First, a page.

A Constitution: Pros and Cons

by Elias Blum

A constitution is like brakes on a car. There are cons to having brakes. They could overheat. They need to be serviced. There are costs involved. But the alternative is not to have brakes and hope the driver is good at steering around obstacles.

Or a constitution is like a map. There are cons to having a map. Maps are annoying. You have to fold them. The bit you want to get to is always on the edge between two adjoining maps. Sometimes the wind blows the map up in your face. But the alternative is wandering about without a map, relying on native wit and hoping you remember a few landmarks.

Or a constitution is like an indoor toilet. There are cons to having a toilet. It could get clogged. The water in it isn’t safe to brush your teeth with. It takes up space in the bathroom that could be used for something else. But the alternative is to shit in a bucket.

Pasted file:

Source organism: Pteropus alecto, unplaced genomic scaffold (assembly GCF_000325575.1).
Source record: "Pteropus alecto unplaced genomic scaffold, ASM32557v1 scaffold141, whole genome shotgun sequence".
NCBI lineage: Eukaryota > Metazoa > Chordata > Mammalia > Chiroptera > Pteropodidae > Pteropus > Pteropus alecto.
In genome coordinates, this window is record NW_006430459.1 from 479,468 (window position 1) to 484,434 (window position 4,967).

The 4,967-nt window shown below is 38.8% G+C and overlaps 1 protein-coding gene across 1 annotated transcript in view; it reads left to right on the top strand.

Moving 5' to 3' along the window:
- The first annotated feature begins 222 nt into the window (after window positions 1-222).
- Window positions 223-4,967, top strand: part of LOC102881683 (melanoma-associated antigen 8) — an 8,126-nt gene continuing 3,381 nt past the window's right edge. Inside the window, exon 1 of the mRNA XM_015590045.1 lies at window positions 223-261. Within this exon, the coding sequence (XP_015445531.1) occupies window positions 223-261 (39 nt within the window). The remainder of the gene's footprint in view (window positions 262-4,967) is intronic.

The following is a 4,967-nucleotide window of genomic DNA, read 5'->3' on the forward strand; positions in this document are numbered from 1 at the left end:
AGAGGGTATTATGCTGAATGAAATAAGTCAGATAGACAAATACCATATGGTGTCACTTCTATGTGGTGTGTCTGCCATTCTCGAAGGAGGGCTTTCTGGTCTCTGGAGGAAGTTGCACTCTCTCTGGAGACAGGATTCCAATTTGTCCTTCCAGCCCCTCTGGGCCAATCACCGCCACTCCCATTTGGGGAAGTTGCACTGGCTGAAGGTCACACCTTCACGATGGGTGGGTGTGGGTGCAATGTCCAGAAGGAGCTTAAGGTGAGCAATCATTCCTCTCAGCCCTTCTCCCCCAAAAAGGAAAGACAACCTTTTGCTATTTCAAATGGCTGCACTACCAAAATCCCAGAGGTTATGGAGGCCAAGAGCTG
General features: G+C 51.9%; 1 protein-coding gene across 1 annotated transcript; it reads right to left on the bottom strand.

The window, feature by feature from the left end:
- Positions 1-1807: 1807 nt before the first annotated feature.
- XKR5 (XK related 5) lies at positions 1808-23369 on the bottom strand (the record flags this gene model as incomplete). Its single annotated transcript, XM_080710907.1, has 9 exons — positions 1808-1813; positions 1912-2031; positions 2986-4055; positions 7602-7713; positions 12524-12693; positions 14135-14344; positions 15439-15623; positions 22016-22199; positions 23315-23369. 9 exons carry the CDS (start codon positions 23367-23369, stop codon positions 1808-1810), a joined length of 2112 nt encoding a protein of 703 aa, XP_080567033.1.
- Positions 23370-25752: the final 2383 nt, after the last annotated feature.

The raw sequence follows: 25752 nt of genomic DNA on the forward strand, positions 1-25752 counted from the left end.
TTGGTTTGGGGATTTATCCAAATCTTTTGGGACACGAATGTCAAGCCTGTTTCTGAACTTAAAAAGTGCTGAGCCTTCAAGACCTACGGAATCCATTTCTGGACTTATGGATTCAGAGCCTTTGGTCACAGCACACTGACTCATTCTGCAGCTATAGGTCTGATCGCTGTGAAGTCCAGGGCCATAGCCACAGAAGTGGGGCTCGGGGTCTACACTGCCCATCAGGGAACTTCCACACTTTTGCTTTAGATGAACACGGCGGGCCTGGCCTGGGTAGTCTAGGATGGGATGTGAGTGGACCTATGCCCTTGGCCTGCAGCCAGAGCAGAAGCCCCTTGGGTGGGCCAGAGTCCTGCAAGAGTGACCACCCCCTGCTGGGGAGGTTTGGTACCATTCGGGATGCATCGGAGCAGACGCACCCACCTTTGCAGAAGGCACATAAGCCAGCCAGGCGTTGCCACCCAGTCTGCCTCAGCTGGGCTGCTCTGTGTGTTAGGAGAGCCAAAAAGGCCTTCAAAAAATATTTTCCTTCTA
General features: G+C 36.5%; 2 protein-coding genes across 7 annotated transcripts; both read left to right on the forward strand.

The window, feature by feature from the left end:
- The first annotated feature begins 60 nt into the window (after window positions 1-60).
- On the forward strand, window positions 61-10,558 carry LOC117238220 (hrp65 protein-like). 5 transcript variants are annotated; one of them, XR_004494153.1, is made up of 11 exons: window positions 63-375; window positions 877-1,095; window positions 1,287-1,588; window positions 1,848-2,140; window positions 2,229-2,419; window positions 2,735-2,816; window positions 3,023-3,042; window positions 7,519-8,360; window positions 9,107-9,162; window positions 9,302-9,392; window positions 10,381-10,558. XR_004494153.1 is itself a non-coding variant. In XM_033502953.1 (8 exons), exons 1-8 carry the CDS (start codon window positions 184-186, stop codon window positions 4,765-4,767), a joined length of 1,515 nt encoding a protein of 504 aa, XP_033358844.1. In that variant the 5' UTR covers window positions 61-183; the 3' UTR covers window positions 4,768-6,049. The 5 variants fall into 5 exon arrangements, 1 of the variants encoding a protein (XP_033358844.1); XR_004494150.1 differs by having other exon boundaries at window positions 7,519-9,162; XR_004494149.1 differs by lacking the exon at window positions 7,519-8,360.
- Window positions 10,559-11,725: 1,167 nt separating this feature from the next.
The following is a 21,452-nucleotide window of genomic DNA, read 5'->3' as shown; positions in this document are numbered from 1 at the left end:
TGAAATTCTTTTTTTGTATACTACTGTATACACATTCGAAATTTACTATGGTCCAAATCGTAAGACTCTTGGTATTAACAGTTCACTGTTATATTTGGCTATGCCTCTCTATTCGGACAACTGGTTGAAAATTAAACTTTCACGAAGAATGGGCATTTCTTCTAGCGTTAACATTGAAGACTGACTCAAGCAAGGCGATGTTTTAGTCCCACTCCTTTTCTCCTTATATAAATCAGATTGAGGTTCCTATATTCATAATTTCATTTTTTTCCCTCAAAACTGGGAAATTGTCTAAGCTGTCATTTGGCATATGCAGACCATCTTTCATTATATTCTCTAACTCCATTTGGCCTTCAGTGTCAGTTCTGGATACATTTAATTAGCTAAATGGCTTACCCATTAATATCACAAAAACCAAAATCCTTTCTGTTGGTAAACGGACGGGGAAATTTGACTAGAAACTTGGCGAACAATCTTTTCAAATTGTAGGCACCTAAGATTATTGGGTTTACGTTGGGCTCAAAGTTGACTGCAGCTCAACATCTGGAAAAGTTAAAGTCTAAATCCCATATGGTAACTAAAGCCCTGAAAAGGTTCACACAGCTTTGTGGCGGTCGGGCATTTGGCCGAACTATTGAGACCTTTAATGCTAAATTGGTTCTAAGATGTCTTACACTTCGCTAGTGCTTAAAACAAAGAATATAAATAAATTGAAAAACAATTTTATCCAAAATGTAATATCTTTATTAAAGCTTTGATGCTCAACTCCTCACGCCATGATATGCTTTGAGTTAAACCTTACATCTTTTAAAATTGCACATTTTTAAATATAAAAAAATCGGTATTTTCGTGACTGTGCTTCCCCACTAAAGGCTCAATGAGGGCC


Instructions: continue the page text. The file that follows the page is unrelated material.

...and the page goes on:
So, yes, there are cons. But the UK has decided that it would rather wander around in the dark, without a map, crashing into things, and shitting in a bucket, than admit to the advantages of having a proper constitution.

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